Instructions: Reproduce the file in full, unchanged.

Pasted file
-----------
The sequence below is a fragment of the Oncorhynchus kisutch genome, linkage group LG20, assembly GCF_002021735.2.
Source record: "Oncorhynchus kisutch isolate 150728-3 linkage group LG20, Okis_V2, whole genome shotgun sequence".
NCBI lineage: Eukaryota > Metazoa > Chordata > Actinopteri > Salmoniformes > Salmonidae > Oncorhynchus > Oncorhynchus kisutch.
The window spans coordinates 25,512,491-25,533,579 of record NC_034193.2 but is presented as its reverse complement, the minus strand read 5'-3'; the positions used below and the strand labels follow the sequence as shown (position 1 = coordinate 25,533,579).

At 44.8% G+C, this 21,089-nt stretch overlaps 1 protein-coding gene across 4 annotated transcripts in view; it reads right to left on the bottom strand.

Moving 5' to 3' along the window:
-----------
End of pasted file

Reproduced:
The sequence below is a fragment of the Oncorhynchus kisutch genome, linkage group LG20, assembly GCF_002021735.2.
Source record: "Oncorhynchus kisutch isolate 150728-3 linkage group LG20, Okis_V2, whole genome shotgun sequence".
NCBI lineage: Eukaryota > Metazoa > Chordata > Actinopteri > Salmoniformes > Salmonidae > Oncorhynchus > Oncorhynchus kisutch.
The window spans coordinates 25,512,491-25,533,579 of record NC_034193.2 but is presented as its reverse complement, the minus strand read 5'-3'; the positions used below and the strand labels follow the sequence as shown (position 1 = coordinate 25,533,579).

At 44.8% G+C, this 21,089-nt stretch overlaps 1 protein-coding gene across 4 annotated transcripts in view; it reads right to left on the bottom strand.

Moving 5' to 3' along the window: